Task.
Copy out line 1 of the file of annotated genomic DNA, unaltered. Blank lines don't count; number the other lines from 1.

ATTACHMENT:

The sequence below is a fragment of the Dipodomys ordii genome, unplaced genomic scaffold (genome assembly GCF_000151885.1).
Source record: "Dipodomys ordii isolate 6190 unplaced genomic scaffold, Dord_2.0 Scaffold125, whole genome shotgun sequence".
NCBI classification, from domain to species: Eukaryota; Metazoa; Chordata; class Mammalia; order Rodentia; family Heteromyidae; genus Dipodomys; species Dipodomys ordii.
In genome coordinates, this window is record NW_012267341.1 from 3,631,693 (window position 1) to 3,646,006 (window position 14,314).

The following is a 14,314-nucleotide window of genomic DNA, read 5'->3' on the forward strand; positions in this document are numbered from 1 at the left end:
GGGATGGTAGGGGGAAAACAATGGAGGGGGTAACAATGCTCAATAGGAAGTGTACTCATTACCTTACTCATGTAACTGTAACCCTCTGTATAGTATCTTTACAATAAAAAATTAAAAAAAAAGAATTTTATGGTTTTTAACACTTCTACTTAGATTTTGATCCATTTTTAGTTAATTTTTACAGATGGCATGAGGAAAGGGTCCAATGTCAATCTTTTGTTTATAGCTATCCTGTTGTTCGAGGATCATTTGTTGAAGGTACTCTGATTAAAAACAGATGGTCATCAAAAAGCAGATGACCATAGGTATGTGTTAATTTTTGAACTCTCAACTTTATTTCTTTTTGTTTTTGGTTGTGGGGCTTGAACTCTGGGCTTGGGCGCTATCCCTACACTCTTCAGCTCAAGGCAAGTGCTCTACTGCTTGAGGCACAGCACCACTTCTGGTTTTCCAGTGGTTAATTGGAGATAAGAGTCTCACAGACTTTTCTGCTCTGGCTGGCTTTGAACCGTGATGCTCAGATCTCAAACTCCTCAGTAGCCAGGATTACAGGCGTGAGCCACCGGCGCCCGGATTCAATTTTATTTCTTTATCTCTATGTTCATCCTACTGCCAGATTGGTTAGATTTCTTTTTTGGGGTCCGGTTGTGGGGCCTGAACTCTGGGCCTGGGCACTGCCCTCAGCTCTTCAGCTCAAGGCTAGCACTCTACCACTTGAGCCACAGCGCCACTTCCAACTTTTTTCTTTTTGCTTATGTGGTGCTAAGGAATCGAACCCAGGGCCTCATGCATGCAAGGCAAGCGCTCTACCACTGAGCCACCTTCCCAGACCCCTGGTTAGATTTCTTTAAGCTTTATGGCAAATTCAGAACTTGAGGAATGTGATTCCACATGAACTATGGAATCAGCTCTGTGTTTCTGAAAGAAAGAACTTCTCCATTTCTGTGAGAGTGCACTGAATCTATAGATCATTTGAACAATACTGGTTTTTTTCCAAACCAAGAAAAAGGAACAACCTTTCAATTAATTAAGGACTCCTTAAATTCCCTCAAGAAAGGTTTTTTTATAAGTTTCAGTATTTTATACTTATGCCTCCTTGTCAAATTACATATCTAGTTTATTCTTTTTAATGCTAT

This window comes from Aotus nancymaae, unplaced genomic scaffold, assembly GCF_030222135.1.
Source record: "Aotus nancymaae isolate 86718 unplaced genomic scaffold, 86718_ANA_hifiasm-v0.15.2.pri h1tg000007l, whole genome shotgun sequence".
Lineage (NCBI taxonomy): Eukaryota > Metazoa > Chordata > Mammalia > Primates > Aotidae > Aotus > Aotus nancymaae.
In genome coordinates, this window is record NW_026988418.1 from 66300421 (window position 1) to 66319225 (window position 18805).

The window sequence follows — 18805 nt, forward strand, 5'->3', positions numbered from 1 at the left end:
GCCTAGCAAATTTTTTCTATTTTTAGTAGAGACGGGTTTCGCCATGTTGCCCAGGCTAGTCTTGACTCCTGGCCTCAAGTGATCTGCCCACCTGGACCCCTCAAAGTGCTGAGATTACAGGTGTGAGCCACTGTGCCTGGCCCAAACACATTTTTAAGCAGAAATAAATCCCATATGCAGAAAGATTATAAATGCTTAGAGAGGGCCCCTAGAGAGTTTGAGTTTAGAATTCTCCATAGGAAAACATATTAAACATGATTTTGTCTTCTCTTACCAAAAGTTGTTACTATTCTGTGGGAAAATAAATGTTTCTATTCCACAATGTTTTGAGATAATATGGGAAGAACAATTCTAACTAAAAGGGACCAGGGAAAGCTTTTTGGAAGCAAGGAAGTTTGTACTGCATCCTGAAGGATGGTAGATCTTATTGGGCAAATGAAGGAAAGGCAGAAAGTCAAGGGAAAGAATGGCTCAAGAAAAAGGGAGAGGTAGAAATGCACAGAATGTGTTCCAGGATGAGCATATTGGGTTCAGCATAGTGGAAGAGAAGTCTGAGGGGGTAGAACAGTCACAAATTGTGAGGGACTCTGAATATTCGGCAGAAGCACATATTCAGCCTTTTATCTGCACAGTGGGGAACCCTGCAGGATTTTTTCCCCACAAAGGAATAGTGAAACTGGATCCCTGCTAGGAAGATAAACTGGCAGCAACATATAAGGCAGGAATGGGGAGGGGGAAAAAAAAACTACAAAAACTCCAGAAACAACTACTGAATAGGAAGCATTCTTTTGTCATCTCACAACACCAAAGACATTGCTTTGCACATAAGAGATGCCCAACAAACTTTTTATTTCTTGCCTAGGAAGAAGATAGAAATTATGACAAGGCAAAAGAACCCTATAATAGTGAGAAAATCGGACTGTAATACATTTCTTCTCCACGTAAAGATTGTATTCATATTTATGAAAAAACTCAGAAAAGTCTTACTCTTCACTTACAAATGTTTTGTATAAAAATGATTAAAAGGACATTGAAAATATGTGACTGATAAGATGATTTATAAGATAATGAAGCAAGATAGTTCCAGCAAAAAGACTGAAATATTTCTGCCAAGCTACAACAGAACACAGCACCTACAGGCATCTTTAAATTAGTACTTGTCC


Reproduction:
The sequence below is a fragment of the Dipodomys ordii genome, unplaced genomic scaffold (genome assembly GCF_000151885.1).